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It was a bright, sunny Friday like this one, 50 years ago, that John F. Kennedy met his end in Dallas, Texas. This is, of course, well known, and one of the reasons why his death is such a central memory in our collective sense of history is that he was a peculiar kind of president when he was alive. For one thing, he was the first US president actually born in the 20th century. (Let’s hope it doesn’t take us until 2060 to elect someone born in this century!) His image was that of a young, virile, vigorous man who was going to get America “moving” again into the bright, sunny future. With his young wife and children, images of a fit New England yachtsman flowed easily from the Kennedy compound. This material was ripe for portrayal in the Silver Age comics of the time, and even before his death, Kennedy was made into a comic book hero.
This comic, John F. Kennedy: New US President, issued in 1961 shortly after his election, tells his life story in the four-colour panels of a wholesome, childhood hero. How he “learned much about government and leadership…” from his grandfather (“Honey Fitz” Fitzgerald). How he went to public schools in Boston. Sailing, swimming, Harvard Yard; all the trappings of a young Prince. Kennedy, in this account, was a “serious student who worked hard at his studies”. Who enjoyed working at the American embassy in London for his father, then serving as US Ambassador in the grim years leading up to World War II. Next comes his famous adventures during the war (which provides for the most exciting frames, showing the sinking of PT-109), then meeting Jackie, serving in congress, and ascending to the presidency.
As a comic clearly meant to promote the character of JFK, particularly to young children, the book does the job capably. Like most of the media of the day, it glosses over or ignores the hard truths of Kennedy’s life. He learned, for example, many things at his father’s and grandfather’s knee, including the art of philandering and womanizing. He was, in fact, an indifferent student, more interested in girls and parties than studying. Especially before the war, he reveled in his life as a rich playboy, leaving it to his older brother, Joe Jr, to take the family business seriously. His numerous health problems (detailed in Robert Dallek’s biography An Unfinished Life) are of course never mentioned, nor would they be until many years later. In short, we now know that Kennedy’s public persona was a fabrication, a media creation, “spun” by early versions of what we would now call a spin doctor. It obviously worked like a charm, as the image put forth in this comic book suggests; we still tend to think of him as a young, fit, intelligent, and charming man cut down in his prime 50 years ago today.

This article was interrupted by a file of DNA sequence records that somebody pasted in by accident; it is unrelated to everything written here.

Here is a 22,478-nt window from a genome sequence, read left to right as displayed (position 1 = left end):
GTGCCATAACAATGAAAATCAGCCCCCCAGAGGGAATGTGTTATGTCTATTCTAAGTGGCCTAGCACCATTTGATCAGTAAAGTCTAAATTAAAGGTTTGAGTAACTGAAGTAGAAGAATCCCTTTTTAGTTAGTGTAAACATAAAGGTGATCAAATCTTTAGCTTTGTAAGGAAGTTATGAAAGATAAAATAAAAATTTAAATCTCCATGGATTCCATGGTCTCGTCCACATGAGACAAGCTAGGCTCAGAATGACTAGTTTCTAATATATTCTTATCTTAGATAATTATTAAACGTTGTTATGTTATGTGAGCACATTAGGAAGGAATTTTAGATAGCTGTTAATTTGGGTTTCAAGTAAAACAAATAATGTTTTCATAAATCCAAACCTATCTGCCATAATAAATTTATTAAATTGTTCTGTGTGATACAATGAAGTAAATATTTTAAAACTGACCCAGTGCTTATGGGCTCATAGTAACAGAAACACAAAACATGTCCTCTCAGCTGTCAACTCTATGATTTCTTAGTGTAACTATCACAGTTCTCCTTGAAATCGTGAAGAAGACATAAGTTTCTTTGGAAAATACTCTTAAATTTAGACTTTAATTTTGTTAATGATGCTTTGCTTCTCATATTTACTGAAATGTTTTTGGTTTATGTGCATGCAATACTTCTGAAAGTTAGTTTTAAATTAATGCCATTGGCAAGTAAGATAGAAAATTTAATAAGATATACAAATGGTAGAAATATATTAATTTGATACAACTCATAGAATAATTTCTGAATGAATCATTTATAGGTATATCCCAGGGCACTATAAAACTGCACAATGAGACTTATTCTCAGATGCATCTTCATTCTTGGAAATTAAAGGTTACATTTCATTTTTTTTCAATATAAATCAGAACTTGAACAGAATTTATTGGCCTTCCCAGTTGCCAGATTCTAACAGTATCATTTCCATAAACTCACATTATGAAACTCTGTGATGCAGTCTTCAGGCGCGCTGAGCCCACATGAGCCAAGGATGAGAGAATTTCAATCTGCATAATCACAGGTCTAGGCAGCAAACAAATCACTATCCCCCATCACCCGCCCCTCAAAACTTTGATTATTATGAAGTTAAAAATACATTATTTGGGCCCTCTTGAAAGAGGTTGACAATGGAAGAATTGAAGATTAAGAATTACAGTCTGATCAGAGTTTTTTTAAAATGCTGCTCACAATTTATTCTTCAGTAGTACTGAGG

Another notorious Kennedy comic appearance was Action Comics #309. Scheduled for release in November of 1963, JFK poses as Clark Kent so Superman can take off on an important mission. Recalled after the assassination, it was re-issued in February of 1964, and it’s still something of a collector’s item. In an interesting bit of current news, the artist for that issue, Al Plastino, now 91 years old, recently successfully petitioned for his original artwork to be returned to him, so it can be displayed in the Kennedy Library, a fitting tribute to this president’s place in popular culture. (There is also an interesting parallel here with Stanley Kubrick’s film Dr Strangelove, which was also scheduled for a fall 1963 release but pushed to 1964 after the assassination and had the final line, “Our fine young President is dead!” removed for obvious reasons of tact.)
And John Kennedy is still making appearances in comics today, most interestingly in JFK: Secret Ops, a Kickstarter-funded noir-ish book by St. Louis artist Craig Frank. Here, JFK survives the assassination but turns rogue and hunts down all those involved in the conspiracy. Moody and interesting, the book seems like John Kennedy meets Breaking Bad.
One has to wonder: would Eisenhower, LBJ, or Nixon get similar treatment? It does say something about the power of media spin and manipulation, as well as the strange circumstances of history, that John F. Kennedy remains the bright, young, shining star of American politics and can still light up the pages of a comic with the best of them.